72. The petitioners have clearly stated in their petition that the authorities have collected 'excise duty' on packing charges and that the petitioners have paid the same under a common mistake since the inception, meaning thereby from 1962, because exh. 'C', which is a statement showing the excess illegal recoveries on such packing charges is for the period from 1962 to 1972.
73. The reply of the respondents, as set out in the affidavit in reply dated October 10, 1974 filed by Shri D.D. Barve, Assistant Collector of Central Excise, is laconic. All that is stated therein is that:
I deny the allegations that the petitioners paid such excise duty under a common mistake. I deny the correctness of the particulars in Annexure 'C' to the petition.
This is followed by an allegation that the petitioners' contention 'are clearly an after-thought apparently based upon the success of another glass factory in a writ petition in the Mysore High Court which was decided on the facts of that particular case and has no application to all cases of sale of glass products by factories.'
74. It could well be said that the pleadings are somewhat unsatisfactory and that they leave something to be desired. But can it be said that even on these pleadings a mistake of law on the part of the petitioners is not established. The mistake clearly lies in paying moneys thinking that the moneys so paid were due, when in fact they were not due. There is no dispute that, according to the price lists approved by the respondents which included the cost of packaging, the petitioners have from 1962 to 1972 paid whatever moneys were demanded from them by the Excise authorities. Now, there is no doubt whatsoever that part of the moneys so paid represent legitimate excise duty on the value of the excisable goods, viz. glass and glassware. But the amounts so paid also include moneys purporting to be 'Excise duty' on the costs of packing and packing materials, the levy and collection of which is now stated and held to be without the authority of the law.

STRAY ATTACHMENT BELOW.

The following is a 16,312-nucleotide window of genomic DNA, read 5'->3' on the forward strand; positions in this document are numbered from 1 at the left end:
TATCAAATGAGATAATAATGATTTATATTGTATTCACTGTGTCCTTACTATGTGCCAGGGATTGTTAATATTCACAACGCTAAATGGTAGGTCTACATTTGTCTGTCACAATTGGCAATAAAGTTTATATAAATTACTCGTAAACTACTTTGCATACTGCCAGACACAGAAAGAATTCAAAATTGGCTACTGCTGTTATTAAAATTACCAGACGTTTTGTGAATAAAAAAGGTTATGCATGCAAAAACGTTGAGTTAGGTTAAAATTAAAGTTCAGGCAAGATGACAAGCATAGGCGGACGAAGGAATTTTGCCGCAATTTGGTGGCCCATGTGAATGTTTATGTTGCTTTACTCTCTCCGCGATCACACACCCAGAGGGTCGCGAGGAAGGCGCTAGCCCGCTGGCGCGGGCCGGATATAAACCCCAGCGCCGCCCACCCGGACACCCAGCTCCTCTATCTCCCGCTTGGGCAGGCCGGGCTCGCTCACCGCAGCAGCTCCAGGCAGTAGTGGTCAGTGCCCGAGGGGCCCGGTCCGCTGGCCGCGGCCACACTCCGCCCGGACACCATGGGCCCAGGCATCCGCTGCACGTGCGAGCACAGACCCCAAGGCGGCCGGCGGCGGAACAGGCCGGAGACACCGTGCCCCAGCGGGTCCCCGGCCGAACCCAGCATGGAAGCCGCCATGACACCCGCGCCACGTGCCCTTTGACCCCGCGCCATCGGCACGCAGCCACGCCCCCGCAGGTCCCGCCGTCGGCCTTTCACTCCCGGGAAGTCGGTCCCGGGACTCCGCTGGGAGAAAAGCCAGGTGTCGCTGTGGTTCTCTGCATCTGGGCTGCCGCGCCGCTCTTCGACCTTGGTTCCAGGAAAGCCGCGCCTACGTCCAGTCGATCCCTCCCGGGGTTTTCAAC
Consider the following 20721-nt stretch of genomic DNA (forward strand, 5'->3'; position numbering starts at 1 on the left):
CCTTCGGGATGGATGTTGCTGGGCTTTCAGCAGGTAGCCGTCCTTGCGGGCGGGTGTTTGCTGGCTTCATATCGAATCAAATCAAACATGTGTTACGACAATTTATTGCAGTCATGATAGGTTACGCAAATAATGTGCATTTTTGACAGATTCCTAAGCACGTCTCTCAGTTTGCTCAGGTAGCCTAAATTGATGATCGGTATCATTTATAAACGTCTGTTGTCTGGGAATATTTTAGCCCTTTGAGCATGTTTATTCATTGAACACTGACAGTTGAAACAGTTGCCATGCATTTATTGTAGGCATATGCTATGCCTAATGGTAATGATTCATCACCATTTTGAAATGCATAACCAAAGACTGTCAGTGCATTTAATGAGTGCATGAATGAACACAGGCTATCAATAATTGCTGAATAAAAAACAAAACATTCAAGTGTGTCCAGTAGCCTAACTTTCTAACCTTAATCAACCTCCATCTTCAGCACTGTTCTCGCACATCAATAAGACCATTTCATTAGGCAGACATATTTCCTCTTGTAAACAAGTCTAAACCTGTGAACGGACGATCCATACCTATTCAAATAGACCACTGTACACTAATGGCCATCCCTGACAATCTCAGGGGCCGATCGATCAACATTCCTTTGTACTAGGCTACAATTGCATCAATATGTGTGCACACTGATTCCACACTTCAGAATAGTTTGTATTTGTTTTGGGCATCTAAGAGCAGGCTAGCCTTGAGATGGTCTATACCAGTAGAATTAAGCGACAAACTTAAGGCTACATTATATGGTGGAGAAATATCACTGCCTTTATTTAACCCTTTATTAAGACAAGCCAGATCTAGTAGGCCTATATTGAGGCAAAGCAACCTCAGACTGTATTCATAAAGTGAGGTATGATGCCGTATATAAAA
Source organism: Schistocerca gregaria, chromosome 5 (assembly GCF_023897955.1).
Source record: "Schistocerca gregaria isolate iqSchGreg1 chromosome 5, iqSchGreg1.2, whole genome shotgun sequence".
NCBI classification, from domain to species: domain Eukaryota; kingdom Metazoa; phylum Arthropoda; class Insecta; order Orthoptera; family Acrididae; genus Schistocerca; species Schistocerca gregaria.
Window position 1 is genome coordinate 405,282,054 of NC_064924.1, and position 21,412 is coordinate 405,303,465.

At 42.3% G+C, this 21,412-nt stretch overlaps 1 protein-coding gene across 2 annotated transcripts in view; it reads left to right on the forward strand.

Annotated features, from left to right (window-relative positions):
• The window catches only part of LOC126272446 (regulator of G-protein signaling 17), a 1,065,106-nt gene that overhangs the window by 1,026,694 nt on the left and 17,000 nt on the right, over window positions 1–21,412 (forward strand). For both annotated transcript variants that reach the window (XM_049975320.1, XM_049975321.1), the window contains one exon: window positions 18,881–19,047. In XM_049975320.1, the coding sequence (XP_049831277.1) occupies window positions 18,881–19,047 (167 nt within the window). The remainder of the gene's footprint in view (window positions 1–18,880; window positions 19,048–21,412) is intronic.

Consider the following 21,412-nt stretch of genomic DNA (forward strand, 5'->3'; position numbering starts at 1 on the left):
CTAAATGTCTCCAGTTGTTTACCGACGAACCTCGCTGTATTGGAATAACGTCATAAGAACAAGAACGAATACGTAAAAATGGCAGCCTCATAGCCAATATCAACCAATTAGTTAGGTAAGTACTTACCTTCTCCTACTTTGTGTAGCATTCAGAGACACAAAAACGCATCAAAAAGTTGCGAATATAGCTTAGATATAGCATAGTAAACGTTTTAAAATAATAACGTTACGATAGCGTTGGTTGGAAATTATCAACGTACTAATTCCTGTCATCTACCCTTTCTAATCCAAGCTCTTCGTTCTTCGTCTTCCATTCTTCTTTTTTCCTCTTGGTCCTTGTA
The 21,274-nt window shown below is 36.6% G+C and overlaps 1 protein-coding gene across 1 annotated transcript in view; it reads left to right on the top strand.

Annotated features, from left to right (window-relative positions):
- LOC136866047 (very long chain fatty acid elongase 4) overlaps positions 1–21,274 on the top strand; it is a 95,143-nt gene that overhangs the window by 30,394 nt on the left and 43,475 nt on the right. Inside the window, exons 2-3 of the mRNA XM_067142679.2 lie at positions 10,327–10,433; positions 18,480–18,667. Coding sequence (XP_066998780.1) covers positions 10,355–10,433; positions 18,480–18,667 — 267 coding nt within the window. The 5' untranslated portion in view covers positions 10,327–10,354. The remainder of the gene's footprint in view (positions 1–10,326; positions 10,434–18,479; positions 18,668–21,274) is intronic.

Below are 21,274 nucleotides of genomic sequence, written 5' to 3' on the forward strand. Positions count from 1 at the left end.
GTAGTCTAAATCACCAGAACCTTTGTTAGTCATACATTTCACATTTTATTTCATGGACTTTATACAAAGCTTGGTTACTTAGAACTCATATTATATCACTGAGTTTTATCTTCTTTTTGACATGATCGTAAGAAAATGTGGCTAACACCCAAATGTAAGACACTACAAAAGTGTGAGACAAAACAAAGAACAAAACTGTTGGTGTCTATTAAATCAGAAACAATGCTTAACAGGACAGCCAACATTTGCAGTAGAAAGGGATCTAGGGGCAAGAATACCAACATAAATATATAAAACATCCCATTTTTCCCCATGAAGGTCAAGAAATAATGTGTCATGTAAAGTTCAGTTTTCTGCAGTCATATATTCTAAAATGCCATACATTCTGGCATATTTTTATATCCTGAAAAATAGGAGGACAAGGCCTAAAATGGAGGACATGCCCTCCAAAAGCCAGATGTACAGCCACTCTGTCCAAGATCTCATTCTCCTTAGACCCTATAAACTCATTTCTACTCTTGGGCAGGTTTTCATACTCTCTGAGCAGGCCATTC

75. As to when the petitioners became aware of the mistake, it is significant that there is no suggestion in the affidavit in reply of the respondents that the petitioners were aware, on a date earlier then the judgment of the Mysore High Court (which is dated September 10, 1971), that they were paying moneys to the Excise authorities in respect of the packing charges and packing materials, which they were not obliged to do under the law. Indeed, without the finding of a superior Court on this point of law, how could any person discover a mistake of law of this nature.
76. There is also no suggestion that due diligence has not been exercised by the petitioners in discovering the mistake of law earlier and which is now being set out as the ground for recovery or refunds of the relevant amounts under Section 72 of the Contract Act.
77. The very fact that the petitioners have from 1962 paid whatever was demanded from them by the Excise authorities without any demur shows that the moneys were paid under a mistake of law. The petitioners are laymen and their mistake lay in thinking that they were bound to pay what was demanded. As Sir Leslie Scarman said in the 26th series of Hamlyn Lectures delivered by him in December 1974 'The law is very much the esoteric business of lawyers. It is neither easily accessible nor easy to understand when found.'
78. There is also no suggestion in the affidavit in reply that the petitioners knew that they were paying moneys which were not due but did not bother about that aspect because they were recovering those moneys from their customers. It has been suggested that there should have been specific averments that the petitioners did not know from the very start that they were making payments which were not due. I do not see the need for such a statement.